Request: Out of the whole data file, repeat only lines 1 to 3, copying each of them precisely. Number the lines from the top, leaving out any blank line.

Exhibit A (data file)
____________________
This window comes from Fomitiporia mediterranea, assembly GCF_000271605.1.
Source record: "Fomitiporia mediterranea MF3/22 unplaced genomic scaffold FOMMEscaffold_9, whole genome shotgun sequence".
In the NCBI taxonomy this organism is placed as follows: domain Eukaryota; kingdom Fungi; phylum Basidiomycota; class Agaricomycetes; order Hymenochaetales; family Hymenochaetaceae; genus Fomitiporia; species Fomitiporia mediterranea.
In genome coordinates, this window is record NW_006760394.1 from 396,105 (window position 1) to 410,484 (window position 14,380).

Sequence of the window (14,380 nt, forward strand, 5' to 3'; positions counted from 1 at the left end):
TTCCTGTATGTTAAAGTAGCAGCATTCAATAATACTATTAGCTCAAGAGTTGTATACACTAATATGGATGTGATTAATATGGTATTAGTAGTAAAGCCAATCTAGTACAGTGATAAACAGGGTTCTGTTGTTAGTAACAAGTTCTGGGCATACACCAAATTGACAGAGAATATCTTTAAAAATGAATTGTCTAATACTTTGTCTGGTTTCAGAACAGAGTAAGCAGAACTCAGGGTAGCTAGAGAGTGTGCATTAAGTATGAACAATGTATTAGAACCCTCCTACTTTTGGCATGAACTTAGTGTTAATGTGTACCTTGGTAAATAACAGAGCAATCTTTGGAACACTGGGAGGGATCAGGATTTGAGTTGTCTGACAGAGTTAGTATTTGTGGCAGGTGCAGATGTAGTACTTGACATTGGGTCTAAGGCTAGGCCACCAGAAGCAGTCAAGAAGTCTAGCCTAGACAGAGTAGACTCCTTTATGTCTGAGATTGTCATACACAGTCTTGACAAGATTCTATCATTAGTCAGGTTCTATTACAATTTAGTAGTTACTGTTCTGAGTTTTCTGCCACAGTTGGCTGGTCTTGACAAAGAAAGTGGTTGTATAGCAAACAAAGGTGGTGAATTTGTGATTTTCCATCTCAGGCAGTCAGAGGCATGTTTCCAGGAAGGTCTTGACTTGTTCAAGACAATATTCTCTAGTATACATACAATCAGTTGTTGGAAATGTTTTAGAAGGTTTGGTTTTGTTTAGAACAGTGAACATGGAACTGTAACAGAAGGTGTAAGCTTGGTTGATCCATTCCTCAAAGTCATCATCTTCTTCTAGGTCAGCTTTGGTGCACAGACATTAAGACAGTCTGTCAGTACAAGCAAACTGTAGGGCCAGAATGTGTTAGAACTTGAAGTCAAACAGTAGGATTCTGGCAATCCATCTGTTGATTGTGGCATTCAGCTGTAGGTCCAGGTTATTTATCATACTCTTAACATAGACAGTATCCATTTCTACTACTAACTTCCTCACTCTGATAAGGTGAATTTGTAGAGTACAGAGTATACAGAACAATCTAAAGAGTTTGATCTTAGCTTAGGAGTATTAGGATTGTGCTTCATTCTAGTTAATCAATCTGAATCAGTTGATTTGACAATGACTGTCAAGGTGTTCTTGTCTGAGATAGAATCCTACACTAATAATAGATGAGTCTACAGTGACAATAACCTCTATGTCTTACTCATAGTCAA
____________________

This window comes from Fomitiporia mediterranea, assembly GCF_000271605.1.
Source record: "Fomitiporia mediterranea MF3/22 unplaced genomic scaffold FOMMEscaffold_9, whole genome shotgun sequence".
In the NCBI taxonomy this organism is placed as follows: domain Eukaryota; kingdom Fungi; phylum Basidiomycota; class Agaricomycetes; order Hymenochaetales; family Hymenochaetaceae; genus Fomitiporia; species Fomitiporia mediterranea.